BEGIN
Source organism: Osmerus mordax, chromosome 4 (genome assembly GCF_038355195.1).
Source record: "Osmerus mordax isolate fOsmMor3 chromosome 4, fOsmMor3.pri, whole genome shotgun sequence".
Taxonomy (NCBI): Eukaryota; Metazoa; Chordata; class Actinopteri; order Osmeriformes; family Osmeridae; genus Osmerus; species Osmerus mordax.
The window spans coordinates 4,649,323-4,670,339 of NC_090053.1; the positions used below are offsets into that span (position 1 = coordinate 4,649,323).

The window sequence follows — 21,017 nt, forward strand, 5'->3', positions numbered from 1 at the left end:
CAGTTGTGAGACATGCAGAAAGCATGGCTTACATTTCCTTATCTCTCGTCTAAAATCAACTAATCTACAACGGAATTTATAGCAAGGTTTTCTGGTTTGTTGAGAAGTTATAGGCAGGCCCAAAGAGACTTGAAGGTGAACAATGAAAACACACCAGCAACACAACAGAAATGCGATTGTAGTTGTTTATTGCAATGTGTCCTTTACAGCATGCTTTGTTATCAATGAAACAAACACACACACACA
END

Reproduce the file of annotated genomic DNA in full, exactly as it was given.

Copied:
Source organism: Osmerus mordax, chromosome 4 (genome assembly GCF_038355195.1).
Source record: "Osmerus mordax isolate fOsmMor3 chromosome 4, fOsmMor3.pri, whole genome shotgun sequence".
Taxonomy (NCBI): Eukaryota; Metazoa; Chordata; class Actinopteri; order Osmeriformes; family Osmeridae; genus Osmerus; species Osmerus mordax.
The window spans coordinates 4,649,323-4,670,339 of NC_090053.1; the positions used below are offsets into that span (position 1 = coordinate 4,649,323).

The window sequence follows — 21,017 nt, forward strand, 5'->3', positions numbered from 1 at the left end:
CAGTTGTGAGACATGCAGAAAGCATGGCTTACATTTCCTTATCTCTCGTCTAAAATCAACTAATCTACAACGGAATTTATAGCAAGGTTTTCTGGTTTGTTGAGAAGTTATAGGCAGGCCCAAAGAGACTTGAAGGTGAACAATGAAAACACACCAGCAACACAACAGAAATGCGATTGTAGTTGTTTATTGCAATGTGTCCTTTACAGCATGCTTTGTTATCAATGAAACAAACACACACACACA